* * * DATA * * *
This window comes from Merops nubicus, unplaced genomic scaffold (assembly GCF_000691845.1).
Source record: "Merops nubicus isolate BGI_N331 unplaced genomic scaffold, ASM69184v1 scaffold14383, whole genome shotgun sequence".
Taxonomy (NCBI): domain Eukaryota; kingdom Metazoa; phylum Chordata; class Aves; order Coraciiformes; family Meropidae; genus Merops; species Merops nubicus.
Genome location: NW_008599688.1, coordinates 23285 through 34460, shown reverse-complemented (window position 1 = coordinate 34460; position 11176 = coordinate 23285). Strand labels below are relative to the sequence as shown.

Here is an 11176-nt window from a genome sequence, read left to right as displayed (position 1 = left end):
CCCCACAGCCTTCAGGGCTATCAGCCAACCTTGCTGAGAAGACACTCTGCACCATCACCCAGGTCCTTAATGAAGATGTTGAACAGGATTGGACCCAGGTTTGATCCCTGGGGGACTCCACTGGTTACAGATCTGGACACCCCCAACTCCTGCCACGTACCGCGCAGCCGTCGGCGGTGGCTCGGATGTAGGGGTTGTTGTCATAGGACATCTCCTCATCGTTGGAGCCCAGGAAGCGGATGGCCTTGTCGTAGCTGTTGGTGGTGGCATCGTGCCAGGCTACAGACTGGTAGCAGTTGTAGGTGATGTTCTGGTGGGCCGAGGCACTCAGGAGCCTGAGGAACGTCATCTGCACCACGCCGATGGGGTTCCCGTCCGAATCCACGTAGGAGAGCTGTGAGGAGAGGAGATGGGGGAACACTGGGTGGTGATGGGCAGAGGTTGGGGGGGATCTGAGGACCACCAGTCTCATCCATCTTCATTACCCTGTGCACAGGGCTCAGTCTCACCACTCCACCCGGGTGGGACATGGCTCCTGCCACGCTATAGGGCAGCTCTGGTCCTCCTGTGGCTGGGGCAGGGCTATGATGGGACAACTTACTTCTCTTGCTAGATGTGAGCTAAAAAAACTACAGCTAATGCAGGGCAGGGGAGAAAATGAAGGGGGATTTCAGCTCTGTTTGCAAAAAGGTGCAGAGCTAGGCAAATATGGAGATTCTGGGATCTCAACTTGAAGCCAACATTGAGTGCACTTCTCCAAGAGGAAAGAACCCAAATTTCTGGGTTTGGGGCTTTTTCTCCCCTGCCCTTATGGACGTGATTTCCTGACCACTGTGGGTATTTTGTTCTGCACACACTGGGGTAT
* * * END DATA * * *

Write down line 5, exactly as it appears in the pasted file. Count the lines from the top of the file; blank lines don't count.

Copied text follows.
Here is an 11176-nt window from a genome sequence, read left to right as displayed (position 1 = left end):